Originally posted by Daizo Dee Von
There seems to be a common trend where us hackers tend to submit demos with at least 1 world, then kind of get bored of the project and cancel it afterwards.


Not a hacker trend as much as a game developer trend in general. Really, this happens quite a lot. That's because people underestimate game development. It takes quite a while to complete a finished game with a decent amount of play time, especially when you're working alone. I'd like to say at least a few years. People just sort of start realizing the ideas they have in their heads, which is quite fun, but most of these ideas are wasted after completing a few levels and that's when they realize, that what they already have is - at best - a minimal part of a full game and they have only few ideas for more levels and realizing them would take quite a while. That's probably when a lot of people just give it all up.

At the same time, people want to get feedback on their work, so that's why they release demos of their projects, way before these are actually nearing completion. And that's not entirely wrong, in my opinion, because you can't get good feedback on a project unless you actually let people experience it. For professional game development, yes, I'd agree with you that this would be the wrong way to do it. For a professionally developed game, you should only release a demo once your game is nearing completion and the demo should only be a slice of your game. However, professional game development is something entirely different. Professional game developers are usually big teams, so they have a lot of internal people to test a game again and again during development and therefore have less of a necessity to get outside people to play their game, at least until just before completion. As a hobby game developer, you just don't have anyone but yourself to test your game, so releasing demos is the only way to get some decent feedback at all. Although I have to admit that I'm personally not a fan of releasing demos, either (at least to the public), since I don't like spoiling surprises for people when working on a project.

Another reason why many projects don't get past a demo is because the initial euphoria usually doesn't last very long. When you start a project, it's usually a lot of fun, you have a lot of ideas, a lot of inspiration, everything feels new and fresh and you just start working and actually get some stuff done. Then, at some point, you realise that your project needs some kind of direction and that there is no point in just creating random levels without any concrete plans in your head. That's when suddenly the project starts becoming more and more "work" and less and less "fun" and going way beyond what the project was originally imagined to be (which is "a fun hobby"). Not too surprsing that a lot of people lose motivation after that.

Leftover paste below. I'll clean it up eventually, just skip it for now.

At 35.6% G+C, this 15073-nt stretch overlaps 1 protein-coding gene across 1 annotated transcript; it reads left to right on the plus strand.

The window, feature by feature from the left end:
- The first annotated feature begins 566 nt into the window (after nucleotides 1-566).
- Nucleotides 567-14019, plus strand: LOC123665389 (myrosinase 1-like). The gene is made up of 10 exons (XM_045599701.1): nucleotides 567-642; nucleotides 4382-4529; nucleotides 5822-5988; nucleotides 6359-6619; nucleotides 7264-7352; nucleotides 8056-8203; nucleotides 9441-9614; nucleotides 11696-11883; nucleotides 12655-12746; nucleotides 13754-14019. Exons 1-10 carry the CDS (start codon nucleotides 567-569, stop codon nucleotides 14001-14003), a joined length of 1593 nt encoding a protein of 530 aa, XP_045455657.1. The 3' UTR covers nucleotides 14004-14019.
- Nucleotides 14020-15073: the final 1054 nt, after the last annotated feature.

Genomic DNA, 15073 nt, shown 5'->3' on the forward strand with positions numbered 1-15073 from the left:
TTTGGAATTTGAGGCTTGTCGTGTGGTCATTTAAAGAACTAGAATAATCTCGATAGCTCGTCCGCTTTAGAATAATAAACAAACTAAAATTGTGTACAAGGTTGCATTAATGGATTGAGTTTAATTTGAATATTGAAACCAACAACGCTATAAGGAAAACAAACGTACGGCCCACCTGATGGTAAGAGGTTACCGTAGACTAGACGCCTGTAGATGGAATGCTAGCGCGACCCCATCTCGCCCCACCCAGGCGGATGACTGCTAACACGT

Feel free to visit my website/blog - it's updated rarely, but it looks pretty cool!
http://tvtropes.org/pmwiki/pmwiki.php/Main/DeadFic

http://tvtropes.org/pmwiki/pmwiki.php/Main/StillbornSerial

Not really a Mario modding specific thing, more like a general trend/issue in games and fan works in general. Think of ROM hack demos like those fan fiction.net stories with one or two chapters complete and the last update being a 'sorry I haven't done anything' letter three years ago.

Making any creative work is difficult. Completing one requires a level of willpower few people actually have.

In other words, the problem is just as endemic on Mario Fan Games Galaxy or Fan Fiction.net as it is on SMW Central.

Quote
My opinion is that we need to push collabs as a concept a lot more. Making a hack about as long as the original SMW takes a stupid amount of effort; with today's expectations on GFX, music and ASM pretty much no one has what it takes to finish it. Ideally big projects like that should have an entire team backing them, or they will just be left in the dust. Granted, there are some big hacks made by single people, but it's a vanishingly small minority.


That's a good point as well. The amount of stuff you need to know for game development (Mario modding or otherwise) gets larger and larger all the time, so it's probably a good idea to work with at least a couple of others in order to get contributors that know how to handle all the different aspects of game development (graphics, music, programming, level design, etc).